Saturday, October 10, 2015

NASA Releases Another Set of MESSENGER Data

MESSENGER at Mercury. Credit: NASA/Johns Hopkins University Applied Physics Laboratory/Carnegie Institution of Washington

Data collected during MESSENGER's 43rd through 49th months in orbit around Mercury were released to the public today by NASA's Planetary Data System (PDS), the network of nodes that archives and distributes data from NASA's planetary missions. With this release, all data acquired by the MESSENGER mission are now available online - data collected through eight full Mercury solar days of orbit about the innermost planet in our solar system.

NASA requires that all of its planetary missions archive their data in the PDS to provide documented, peer-reviewed datasets to the research community. This 14th delivery of MESSENGER data extends the formatted raw and calibrated data available at the PDS for the spacecraft's science instruments and the radio science investigation to the period from September 18, 2014, to April 30, 2015, when the MESSENGER mission ended with the spacecraft's anticipated impact onto Mercury's surface.

Ancillary spacecraft, planet, instrument, camera-matrix, and events (SPICE) data from launch through the end of spacecraft operations are included in this release. 

The ACT-REACT QuickMap interactive Web interface to MESSENGER data has been updated to incorporate the full coverage of the Mercury Dual Imaging System (MDIS) orbital data and the Mercury Atmospheric and Surface Composition Spectrometer (MASCS) Visible and Infrared Spectrograph (VIRS) measurements included in this delivery. QuickMap can be accessed via links on the MESSENGER websites at: and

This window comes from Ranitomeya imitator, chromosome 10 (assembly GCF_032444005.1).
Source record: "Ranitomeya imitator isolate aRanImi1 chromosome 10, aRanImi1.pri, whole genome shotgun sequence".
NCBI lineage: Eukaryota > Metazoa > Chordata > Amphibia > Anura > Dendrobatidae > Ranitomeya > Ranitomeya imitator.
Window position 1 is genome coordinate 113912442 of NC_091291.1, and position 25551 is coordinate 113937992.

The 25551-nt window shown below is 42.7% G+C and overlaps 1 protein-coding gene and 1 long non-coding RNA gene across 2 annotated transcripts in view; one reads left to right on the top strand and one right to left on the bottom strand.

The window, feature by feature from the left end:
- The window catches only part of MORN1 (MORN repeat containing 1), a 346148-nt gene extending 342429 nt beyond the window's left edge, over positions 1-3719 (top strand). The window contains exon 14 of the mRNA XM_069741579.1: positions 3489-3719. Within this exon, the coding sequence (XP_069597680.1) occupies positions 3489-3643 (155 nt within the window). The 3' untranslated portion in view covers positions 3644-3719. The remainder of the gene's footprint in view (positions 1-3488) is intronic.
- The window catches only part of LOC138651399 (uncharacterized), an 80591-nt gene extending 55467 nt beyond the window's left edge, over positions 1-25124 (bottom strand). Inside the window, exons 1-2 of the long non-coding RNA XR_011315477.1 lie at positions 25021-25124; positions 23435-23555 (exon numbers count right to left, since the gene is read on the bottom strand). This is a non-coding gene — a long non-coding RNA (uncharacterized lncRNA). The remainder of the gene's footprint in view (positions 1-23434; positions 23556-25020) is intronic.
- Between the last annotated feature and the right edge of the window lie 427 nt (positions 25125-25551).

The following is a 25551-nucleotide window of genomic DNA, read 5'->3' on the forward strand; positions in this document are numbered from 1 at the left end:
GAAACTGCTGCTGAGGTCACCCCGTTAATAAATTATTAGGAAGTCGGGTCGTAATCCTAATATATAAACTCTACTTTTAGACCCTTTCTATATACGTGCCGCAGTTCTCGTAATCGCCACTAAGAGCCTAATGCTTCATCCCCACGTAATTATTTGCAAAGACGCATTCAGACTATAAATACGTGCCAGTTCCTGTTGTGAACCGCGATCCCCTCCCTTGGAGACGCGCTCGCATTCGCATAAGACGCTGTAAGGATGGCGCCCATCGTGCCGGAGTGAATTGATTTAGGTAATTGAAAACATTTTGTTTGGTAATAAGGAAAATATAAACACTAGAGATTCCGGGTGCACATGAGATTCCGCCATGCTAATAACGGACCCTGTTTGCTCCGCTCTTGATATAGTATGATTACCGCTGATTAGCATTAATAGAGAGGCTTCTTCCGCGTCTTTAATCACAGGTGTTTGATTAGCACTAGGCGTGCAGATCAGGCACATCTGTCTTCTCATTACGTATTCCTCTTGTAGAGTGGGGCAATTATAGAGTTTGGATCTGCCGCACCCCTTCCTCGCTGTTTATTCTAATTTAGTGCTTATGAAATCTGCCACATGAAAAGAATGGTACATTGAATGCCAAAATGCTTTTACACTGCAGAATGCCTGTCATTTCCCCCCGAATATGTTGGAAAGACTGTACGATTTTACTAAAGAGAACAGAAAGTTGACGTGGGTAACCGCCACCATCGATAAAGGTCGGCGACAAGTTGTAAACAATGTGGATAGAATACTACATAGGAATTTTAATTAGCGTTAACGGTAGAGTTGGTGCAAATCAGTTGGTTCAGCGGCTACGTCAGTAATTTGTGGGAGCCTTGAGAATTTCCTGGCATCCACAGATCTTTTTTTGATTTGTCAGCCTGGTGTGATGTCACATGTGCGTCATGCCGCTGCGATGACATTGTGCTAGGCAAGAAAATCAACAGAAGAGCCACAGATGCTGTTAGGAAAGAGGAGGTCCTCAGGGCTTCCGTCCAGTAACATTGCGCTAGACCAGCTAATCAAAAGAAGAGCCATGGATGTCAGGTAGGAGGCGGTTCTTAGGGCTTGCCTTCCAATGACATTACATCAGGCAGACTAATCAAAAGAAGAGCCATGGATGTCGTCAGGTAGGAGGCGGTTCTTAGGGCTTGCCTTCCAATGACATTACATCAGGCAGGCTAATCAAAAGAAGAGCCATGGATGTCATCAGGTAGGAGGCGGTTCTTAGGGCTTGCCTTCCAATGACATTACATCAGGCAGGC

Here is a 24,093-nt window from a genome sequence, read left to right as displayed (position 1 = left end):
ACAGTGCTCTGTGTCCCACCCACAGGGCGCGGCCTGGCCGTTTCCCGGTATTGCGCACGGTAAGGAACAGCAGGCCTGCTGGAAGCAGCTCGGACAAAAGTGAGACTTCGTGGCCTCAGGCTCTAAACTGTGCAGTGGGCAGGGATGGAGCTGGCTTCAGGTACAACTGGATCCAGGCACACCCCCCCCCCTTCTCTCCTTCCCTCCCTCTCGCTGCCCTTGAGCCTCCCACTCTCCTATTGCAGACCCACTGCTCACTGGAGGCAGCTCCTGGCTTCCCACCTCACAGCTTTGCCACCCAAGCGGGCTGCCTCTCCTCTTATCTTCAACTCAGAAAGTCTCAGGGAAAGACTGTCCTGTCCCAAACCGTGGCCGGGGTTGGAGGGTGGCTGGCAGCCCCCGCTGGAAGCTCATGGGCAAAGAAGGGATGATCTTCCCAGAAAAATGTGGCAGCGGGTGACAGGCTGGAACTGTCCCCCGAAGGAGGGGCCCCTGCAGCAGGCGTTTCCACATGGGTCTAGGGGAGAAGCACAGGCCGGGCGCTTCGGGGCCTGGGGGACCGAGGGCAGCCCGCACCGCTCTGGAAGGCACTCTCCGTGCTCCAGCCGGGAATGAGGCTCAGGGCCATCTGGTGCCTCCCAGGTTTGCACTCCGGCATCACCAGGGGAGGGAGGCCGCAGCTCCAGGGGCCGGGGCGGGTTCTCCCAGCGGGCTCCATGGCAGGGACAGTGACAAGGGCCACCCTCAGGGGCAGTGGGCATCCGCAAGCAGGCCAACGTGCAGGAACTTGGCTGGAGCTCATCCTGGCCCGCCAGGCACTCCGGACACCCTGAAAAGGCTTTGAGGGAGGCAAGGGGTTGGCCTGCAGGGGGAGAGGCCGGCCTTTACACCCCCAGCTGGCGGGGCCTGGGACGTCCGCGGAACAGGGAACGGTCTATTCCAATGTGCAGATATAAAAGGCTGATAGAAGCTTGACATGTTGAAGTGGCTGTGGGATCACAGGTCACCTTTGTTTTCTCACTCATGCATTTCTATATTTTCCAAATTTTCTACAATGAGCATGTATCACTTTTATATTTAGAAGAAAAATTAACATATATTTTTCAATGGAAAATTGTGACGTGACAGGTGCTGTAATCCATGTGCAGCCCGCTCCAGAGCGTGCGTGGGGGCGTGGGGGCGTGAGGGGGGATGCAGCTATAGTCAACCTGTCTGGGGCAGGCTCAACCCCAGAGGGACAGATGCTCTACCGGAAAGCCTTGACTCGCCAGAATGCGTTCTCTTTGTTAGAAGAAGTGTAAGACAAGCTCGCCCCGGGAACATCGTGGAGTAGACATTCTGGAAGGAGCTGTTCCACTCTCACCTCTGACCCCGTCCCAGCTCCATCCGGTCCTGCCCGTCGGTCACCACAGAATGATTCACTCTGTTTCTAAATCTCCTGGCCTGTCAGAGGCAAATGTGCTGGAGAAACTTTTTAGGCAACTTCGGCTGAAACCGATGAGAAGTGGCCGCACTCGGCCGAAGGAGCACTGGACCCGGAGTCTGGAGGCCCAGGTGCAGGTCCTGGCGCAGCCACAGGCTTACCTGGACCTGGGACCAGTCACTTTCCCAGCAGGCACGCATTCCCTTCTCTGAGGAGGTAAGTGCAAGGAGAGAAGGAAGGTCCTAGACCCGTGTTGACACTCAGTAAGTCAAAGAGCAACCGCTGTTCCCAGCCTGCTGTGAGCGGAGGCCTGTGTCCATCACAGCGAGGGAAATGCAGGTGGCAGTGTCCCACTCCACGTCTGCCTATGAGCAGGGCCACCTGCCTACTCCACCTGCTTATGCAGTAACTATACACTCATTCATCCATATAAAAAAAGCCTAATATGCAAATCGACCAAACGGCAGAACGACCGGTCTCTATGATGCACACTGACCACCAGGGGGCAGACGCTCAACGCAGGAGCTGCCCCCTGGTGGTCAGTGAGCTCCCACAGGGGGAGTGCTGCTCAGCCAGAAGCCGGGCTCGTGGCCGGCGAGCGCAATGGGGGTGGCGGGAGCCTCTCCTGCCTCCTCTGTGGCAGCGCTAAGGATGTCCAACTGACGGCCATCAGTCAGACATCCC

MDIS mosaics can be downloaded from:

The data for this release are available online at:
and all of the MESSENGER data archived at the PDS are available at:

This is the final scheduled release of MESSENGER raw data products. The final release of MESSENGER calibrated and advanced products is scheduled for May 6, 2016.

MESSENGER (MErcury Surface, Space ENvironment, GEochemistry, and Ranging) is a NASA-sponsored scientific investigation of the planet Mercury and the first space mission designed to orbit the planet closest to the Sun. The MESSENGER spacecraft launched on August 3, 2004, and inserted into orbit about Mercury on March 18, 2011 (UTC). After orbiting the planet for more than four years, MESSENGER impacted Mercury on April 30, 2015. Dr. Sean C. Solomon, of the Carnegie Institution of Washington, leads the mission as Principal Investigator. The Johns Hopkins University Applied Physics Laboratory built and operated the MESSENGER spacecraft and manages this Discovery-class mission for NASA.

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